District clarifies budget process

Lake Country’s chief administrator says there has been a lot of misinformation about a potential tax increase this year.

  • Jan. 17, 2014 9:00 a.m.


Black Press

Lake Country’s chief administrator says there has been a lot of misinformation about a potential tax increase this year.

Alberto De Feo says Lake Country council has not yet finalized its 2014 budget and no decisions have been made on a potential tax increase.

Although, he did say it’s expected council will have to raise taxes at least to keep up with inflation when it is presented with recommendations from staff at a budget meeting Feb. 4.

“There is always a bit of an increase due to inflation and contractual obligations, between one and two per cent,” said De Feo.

“But the rest will depend on council and the decisions that they make (on projects). We’ve met with council and we told them there are certain things that we can do that are not going to affect the taxpayers. There are a number of projects that we are recommending go ahead because there will be no change to the budget.”

De Feo says there are two major projects that will likely be the focus of much discussion and will require public funds to complete:

They are the restoration of Bottom Wood Lake Road to Woodsdale Road, with a total project cost of $1.3 million, as well as improvements to Beasley Park, which are pegged at $840,000.

De Feo says the district has received grants and is in partnerships on both projects, but council will still need to find a further $700,000 to complete restoration of Bottom Wood Lake Road as well as more than $200,000 for the Beasley Park project.

“What we are doing now is we are reviewing all the projects that may affect the general revenue flow that comes from property taxes and make a decision about what is an absolute priority and we we need to do to get there,” said De Feo.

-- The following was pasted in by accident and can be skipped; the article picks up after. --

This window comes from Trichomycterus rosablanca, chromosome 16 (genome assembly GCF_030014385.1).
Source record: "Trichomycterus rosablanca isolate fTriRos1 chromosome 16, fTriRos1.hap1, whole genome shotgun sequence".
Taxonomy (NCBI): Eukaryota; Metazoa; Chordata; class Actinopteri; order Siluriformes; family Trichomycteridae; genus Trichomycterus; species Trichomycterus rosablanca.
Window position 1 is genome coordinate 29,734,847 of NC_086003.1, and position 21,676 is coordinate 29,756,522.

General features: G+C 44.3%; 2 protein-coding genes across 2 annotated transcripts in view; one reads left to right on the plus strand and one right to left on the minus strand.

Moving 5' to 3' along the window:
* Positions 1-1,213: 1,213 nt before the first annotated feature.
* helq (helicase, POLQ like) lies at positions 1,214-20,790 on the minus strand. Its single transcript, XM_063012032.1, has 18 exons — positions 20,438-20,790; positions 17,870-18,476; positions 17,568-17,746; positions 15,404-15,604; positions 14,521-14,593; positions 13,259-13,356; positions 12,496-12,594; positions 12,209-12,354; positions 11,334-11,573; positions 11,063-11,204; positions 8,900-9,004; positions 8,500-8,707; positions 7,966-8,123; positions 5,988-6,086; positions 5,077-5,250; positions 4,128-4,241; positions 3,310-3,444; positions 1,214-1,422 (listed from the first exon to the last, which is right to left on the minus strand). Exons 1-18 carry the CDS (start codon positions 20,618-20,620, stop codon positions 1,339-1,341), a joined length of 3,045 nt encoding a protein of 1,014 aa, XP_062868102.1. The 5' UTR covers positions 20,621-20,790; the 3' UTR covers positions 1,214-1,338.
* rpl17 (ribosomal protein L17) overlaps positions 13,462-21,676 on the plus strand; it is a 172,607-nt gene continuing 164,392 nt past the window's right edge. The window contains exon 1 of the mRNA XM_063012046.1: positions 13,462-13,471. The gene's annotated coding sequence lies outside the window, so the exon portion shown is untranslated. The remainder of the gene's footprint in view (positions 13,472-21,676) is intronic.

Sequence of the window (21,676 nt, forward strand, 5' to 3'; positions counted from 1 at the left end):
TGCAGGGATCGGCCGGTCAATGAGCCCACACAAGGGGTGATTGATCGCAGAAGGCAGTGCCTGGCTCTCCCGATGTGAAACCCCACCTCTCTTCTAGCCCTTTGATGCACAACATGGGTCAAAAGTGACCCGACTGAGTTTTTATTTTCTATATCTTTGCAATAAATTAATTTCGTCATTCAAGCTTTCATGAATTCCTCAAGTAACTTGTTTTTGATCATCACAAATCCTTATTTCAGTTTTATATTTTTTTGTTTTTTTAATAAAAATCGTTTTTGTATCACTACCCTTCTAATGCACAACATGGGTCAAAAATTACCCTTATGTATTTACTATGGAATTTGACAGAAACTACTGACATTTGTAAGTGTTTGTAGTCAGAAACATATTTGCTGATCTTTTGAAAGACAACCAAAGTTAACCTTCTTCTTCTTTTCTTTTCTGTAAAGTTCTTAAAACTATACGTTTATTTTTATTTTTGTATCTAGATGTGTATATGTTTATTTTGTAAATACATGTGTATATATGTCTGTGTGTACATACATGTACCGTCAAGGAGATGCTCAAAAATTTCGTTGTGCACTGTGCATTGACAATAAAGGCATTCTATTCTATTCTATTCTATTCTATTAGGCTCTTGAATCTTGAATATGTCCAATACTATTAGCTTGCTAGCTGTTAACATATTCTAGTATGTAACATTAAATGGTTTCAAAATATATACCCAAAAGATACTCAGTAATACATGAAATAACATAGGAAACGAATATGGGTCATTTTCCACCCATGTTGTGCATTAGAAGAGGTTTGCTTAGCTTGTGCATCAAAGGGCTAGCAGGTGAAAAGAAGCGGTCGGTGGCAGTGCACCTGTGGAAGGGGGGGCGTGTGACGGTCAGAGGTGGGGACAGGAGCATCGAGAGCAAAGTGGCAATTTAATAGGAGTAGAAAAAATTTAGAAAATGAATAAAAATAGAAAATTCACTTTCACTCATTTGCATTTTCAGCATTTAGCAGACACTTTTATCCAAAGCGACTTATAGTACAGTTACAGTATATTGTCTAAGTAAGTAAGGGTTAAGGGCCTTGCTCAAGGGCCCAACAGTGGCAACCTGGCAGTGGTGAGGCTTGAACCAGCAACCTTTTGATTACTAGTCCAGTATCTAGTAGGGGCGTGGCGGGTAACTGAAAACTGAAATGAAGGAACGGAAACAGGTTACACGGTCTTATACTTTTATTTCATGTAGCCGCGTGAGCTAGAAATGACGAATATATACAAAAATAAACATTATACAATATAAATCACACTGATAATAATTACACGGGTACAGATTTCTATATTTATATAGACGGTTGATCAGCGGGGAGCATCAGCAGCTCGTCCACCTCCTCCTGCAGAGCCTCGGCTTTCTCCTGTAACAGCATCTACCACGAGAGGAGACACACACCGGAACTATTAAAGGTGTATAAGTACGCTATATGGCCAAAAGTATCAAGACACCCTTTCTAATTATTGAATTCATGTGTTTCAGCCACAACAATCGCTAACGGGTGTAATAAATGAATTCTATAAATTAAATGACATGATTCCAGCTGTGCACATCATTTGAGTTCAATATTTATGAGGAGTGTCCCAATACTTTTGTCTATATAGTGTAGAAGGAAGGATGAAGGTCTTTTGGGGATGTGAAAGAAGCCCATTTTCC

“Those two projects are going to be the focus of discussion in my opinion. We understand the taxpayers are under a lot of strain and it’s not an easy time with the economy. We really understand what is going on. Sometimes what happens is we just reduce the scope of the projects if we can’t really afford to do certain things. We’re trying to be very sensitive to the taxpayer.”

Rumours have been swirling about potential tax increases in Lake Country due to a number of factors.

This will will be the second year of five that many Lake Country taxpayers are paying a $50 rate to be included on Lake Country’s new water system.

Last year, the district unveiled a 20-year plan to deal with the district’s aging roads, something that will take a steady flow of taxpayers money over the 20 years and is also a factor, although council can decide it doesn’t want to begin spending money on the transportation plan this year, if it so chooses, according to De Feo.

“It’s a difficult budget because we are facing some really difficult decisions,” he said.

“We are a large municipality in size but not in population. We have 200 kilometres of roads for a population of 12,000 and that is challenging.

“We don’t know yet what council will do. We need to know what they want to do and that could change the whole dynamic of the budget process.”

Lake Country council will hold a budget meeting Feb. 4 at 4:30 p.m. at council chambers. It is open to the public.